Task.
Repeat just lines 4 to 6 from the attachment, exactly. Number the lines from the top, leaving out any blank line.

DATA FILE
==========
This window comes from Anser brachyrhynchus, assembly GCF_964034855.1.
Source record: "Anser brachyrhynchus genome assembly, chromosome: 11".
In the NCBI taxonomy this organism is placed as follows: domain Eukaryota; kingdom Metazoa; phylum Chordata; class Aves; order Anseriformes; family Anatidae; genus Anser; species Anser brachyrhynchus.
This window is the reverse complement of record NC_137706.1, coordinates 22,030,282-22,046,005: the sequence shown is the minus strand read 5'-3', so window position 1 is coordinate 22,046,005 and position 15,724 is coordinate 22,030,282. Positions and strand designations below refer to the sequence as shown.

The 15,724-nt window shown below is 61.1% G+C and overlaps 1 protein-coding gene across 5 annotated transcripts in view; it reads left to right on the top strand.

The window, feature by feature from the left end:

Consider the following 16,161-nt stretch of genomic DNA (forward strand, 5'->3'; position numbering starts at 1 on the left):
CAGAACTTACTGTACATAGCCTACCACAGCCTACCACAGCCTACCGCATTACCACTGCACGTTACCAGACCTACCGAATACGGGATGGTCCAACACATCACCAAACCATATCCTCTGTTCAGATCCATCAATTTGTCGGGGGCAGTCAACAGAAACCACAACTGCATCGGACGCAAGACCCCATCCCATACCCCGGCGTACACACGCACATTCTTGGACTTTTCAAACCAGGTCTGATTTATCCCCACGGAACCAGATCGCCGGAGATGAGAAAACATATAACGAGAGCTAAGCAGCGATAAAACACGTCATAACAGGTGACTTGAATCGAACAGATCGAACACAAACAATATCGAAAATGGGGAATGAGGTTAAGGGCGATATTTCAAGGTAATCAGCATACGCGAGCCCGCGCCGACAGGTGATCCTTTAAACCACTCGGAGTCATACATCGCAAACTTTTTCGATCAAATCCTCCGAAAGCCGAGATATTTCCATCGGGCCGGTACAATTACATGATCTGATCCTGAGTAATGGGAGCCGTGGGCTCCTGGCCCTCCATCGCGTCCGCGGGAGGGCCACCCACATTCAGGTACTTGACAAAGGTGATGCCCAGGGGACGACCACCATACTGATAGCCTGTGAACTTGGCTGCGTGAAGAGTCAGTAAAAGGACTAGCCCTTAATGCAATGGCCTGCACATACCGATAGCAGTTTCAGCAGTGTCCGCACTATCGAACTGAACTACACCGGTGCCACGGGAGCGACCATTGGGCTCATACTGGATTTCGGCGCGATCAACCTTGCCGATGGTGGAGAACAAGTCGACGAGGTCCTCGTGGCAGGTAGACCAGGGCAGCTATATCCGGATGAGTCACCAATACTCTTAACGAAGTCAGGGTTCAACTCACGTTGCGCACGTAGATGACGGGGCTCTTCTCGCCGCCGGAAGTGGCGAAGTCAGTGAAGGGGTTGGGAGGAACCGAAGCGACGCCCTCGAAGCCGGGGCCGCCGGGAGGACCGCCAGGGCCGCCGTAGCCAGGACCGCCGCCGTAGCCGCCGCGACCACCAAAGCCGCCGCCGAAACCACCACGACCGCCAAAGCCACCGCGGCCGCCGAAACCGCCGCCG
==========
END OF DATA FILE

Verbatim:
This window is the reverse complement of record NC_137706.1, coordinates 22,030,282-22,046,005: the sequence shown is the minus strand read 5'-3', so window position 1 is coordinate 22,046,005 and position 15,724 is coordinate 22,030,282. Positions and strand designations below refer to the sequence as shown.

The 15,724-nt window shown below is 61.1% G+C and overlaps 1 protein-coding gene across 5 annotated transcripts in view; it reads left to right on the top strand.

The window, feature by feature from the left end: